Sibil wrote in post #17177237
Brian, I did some reading on this lens and it seems to be a unique macro lens. I couldn't find out if it is just for the crop sensors, or if it would work with a full frame camera. Do you know?
It's made for crop sensor only, but like nearly all 3rd party lenses it uses the EF mount not the EFS so it will fit to fullframe bodies. Far as I recall it can actually do a good covering of a fullframe sensor as well; far better than most would expect. I think its also pretty safe on most (other than mount type, many EFS lenses can have recessed elements that hit the mirror when it flips up) fullframe bodies; but be careful/test it out/research that element yourself.
It's a very neat little lens and I do like it a lot. For close-up work and general shooting its a neat little lens, however its got some fallbacks.
1) It's AF is macro style - its a little noisy and slower than ideal. Very usable, but not lightning fast nor quiet; its also not HSM/USM so you can't use the focus wheel without setting it to manual (and its got an odd system for that - there is no switch, instead you push the focus ring forward to lock it into AF or pull it back for manual).
2) It's aperture is only f2.8 - now that is good but most 35mm are getting into f1.4 territory or wider - can be a light gathering limitation in comparison to regular 35mm lenses.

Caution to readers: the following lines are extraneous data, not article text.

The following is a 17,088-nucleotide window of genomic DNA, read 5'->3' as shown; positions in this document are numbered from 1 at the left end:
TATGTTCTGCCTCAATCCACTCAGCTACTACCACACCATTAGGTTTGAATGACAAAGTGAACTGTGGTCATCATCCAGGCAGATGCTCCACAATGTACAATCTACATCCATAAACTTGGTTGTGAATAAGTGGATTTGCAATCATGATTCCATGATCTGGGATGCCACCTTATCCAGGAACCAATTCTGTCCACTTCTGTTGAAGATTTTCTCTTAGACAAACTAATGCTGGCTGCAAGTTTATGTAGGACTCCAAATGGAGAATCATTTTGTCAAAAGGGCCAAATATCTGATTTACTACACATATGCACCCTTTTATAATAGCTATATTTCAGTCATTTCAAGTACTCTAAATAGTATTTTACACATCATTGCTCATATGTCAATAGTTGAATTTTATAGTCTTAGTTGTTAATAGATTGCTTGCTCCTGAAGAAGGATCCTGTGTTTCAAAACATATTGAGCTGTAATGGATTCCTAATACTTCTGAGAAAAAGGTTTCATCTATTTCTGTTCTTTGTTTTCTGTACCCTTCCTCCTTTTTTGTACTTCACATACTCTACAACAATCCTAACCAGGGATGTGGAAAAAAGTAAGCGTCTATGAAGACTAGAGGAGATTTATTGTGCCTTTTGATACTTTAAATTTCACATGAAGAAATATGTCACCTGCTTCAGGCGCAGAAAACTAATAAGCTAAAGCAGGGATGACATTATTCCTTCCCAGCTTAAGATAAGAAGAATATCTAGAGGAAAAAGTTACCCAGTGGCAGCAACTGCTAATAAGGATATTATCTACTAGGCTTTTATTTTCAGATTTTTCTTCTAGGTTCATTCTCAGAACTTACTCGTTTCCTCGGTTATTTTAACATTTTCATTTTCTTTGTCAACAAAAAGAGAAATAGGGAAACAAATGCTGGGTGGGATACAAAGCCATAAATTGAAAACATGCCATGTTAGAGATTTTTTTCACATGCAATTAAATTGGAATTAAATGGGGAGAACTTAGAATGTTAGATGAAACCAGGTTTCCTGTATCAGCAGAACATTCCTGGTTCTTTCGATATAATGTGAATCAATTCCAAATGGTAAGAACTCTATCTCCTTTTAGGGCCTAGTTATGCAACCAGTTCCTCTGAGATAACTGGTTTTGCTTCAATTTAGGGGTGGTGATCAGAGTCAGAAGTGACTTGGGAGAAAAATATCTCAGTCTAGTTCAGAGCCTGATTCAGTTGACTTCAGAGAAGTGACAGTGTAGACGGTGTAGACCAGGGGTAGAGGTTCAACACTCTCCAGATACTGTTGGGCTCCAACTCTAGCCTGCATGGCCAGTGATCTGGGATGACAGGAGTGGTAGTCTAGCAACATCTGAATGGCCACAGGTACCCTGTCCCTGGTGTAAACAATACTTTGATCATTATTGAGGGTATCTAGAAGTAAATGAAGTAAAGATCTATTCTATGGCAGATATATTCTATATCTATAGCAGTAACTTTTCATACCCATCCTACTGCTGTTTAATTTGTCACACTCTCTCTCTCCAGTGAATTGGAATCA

3) It's working distance at 1:1 is impractical. You're so close that you will be overshadowing the subject with yourself, camera and lens - which makes lighting a tricky aspect (workable if you've the right gear, but not ideal).
Personally I love it for being a little macro lens for the macro addict and doing good close-up work. I can throw it on and indoors or outdoors don't have to worry about being too close to anything. It will do macro in a pinch too if I get close and position my flash right.
For this kind of work that hte OP proposes though I wouldn't use it.
In fact for things that don't actually require macro magnifications a regular telephoto lens can often be superior because you shoot from further away which helps increase depth of field; without having to resort to focus stacking. IF you've limited space though I'd say look to at least 60mm or longer macro lenses - its a more workable distance to use and gives you more ability to easily setup good lighting for the subject.
Tools of the trade: Canon 400D, Canon 7D, Canon 70-200mm f2.8 IS L M2, Sigma 120-300mm f2.8 OS, Canon MPE 65mm f2.8 macro, Sigma 150mm f2.8 macro, Tamron 24-70mm f2.4, Sigma 70mm f2.8 macro, Sigma 8-16mm f4.5-5.6, Raynox DCR 250, loads of teleconverters and a flashy thingy too